The digital angiograms were acquired on the GE digital cardio imaging (DCI) system and the images were transferred to a CD-ROM disk from the computer hard disk. The catheter used for angiography became the calibrator for the QCA system by employing an automated and operator independent edge detection technique in which the dimension of coronary artery was measured as a function of the catheter diameter. Computerized software analysis was used to calculate the vessel diameter in millimeter. Figure 1 represents various segments of coronary circulation that were analyzed. For the left coronary artery the segments were left main artery (LM), proximal left anterior descending artery (LAD) before origin of the first septal branch (S), mid left anterior descending artery between origin of first septal and first diagonal (D) branches, distal left anterior descending artery after the first diagonal artery, proximal circumflex (Cx) before origin of the first obtuse marginal (OM), distal circumflex after the origin of the obtuse marginal and the first obtuse marginal branch (OM). Similarly, for the right coronary artery the segments were proximal right coronary artery (RCA) before origin of first acute marginal, mid right coronary artery between first and second acute marginals, distal right coronary artery after the second acute marginal branch, posterior descending artery (RPPD) and the posterior left ventricular branch (PLV). The diameters of these coronary arteries were analyzed. Patients were also grouped as diabetics and non-diabetics and comparison of coronary artery diameters was done between these two groups.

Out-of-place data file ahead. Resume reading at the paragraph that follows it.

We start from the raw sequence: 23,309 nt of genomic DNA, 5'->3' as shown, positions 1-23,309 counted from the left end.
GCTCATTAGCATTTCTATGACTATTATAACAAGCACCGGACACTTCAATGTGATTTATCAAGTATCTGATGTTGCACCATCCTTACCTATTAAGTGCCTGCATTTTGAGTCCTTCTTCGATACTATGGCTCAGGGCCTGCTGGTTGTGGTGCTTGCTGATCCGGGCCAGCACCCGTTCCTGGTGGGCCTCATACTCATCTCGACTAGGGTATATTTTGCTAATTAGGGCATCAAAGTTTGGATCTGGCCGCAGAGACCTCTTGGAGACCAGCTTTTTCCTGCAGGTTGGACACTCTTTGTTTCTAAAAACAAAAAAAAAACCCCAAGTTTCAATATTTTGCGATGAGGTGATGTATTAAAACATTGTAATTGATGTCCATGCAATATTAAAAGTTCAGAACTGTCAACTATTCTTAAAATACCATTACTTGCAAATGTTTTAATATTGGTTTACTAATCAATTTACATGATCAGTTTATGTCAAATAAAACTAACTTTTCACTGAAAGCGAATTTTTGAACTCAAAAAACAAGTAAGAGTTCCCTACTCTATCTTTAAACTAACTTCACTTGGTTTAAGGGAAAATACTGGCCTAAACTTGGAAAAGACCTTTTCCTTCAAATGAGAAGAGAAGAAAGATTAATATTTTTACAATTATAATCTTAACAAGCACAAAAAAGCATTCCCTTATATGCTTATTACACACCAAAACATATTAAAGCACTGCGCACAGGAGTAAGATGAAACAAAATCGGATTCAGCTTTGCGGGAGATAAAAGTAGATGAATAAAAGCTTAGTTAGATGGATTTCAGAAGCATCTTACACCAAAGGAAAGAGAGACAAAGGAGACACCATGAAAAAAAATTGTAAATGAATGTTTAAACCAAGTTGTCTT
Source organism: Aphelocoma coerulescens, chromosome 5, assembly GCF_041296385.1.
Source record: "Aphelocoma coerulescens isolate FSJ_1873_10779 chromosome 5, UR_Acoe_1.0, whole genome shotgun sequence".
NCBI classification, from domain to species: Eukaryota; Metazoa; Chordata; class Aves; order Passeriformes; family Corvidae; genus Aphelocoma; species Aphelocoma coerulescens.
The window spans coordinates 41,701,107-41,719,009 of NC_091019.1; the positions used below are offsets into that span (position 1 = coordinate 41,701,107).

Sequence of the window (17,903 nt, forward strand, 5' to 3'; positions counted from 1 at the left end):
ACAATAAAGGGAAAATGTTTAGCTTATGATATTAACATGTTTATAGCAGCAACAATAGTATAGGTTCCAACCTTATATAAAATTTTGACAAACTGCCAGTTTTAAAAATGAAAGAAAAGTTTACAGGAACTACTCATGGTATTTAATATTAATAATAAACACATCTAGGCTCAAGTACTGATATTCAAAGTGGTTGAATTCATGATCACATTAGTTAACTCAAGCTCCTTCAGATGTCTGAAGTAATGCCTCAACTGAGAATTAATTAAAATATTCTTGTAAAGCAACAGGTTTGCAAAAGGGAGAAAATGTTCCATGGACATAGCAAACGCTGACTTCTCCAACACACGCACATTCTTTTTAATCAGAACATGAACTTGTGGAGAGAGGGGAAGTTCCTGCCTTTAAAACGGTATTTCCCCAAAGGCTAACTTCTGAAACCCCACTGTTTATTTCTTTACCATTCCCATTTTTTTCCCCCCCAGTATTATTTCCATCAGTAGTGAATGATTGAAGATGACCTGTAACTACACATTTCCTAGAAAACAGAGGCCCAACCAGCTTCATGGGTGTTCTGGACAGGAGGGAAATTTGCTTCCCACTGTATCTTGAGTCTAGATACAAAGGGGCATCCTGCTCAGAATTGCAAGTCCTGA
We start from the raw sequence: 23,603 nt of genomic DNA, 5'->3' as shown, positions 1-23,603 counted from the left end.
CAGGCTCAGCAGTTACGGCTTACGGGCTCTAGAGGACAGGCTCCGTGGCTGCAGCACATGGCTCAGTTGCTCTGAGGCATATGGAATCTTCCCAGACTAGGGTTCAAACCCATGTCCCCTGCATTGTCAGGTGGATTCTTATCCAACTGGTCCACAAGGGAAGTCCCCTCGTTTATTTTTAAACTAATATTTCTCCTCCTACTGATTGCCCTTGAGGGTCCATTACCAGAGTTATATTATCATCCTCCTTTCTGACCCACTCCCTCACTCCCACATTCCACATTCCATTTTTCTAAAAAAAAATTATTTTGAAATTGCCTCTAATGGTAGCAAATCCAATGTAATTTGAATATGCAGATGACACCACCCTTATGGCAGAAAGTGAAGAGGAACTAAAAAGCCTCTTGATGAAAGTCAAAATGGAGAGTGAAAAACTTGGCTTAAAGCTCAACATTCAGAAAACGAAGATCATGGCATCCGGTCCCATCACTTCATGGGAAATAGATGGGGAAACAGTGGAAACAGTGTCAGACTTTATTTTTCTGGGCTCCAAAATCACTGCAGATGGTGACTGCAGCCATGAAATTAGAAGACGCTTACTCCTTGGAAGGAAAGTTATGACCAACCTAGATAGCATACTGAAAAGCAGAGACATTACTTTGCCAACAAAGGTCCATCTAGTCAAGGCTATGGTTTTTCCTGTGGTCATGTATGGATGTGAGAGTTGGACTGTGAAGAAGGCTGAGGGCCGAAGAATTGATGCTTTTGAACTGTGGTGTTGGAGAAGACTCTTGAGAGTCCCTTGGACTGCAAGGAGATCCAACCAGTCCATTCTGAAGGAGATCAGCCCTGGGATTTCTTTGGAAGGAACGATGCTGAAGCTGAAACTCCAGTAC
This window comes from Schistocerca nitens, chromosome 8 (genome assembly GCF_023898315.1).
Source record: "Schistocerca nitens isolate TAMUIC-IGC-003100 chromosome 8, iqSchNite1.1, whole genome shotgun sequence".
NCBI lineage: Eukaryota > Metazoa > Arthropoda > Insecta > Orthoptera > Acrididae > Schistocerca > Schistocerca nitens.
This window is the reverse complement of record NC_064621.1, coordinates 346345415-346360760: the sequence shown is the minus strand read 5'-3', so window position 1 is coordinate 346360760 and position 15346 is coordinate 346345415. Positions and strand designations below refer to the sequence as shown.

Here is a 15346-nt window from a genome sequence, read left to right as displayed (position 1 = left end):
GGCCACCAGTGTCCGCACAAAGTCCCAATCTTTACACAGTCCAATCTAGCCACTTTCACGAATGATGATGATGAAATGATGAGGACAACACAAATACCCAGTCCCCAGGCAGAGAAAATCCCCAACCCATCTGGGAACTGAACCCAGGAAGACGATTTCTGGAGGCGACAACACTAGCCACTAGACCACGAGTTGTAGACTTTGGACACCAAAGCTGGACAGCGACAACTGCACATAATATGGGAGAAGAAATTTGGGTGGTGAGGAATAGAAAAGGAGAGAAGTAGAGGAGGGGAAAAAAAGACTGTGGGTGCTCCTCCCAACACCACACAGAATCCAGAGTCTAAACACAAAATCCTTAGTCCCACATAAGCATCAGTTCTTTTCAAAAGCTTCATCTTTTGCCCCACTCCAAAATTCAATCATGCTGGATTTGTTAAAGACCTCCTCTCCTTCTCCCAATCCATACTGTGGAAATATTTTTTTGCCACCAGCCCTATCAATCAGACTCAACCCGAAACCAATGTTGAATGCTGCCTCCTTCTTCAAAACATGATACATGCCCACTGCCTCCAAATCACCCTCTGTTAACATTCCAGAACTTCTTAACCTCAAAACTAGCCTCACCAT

Statistical Analysis
Statistical analysis was performed using the SPSS software package for Windows version 11.0 (SPSS Inc., Chicago, IL). Descriptive statistics was used to describe demographic data. Correlations were estimated by Pearson's correlation coefficient. Independent t-test was used for comparison of differences in coronary artery dimensions among males and females. A p-value of less than 0.05 was considered statistically significant.


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Figure 1: Segments of Coronary Circulation.




Results

A total of 321 patients were included in this study between July 2013 and June 2014. There were 165 men and 156 women with a mean age of 49.9 years (±11.22) (range 30–67 years). Main baseline patient characteristics are enumerated in Table 1. Patients were matched for their age, clinical symptoms and risk factors like hypertension and diabetes. The mean age among males and females was 49.5 years (±12.5) and 50.4 years (±9.5) respectively. The mean body surface area among males was higher than females, which was statistically significant (p-value < 0.001). The mean coronary artery diameter was higher in males as compared to females Table 2 and the difference was statistically significant except for diagonal branch of left anterior descending artery, distal right coronary artery and posterior descending artery. The mean coronary diameter in our study is higher than the previously reported Indian population but lower than Iraqi Kurdish population Table 3.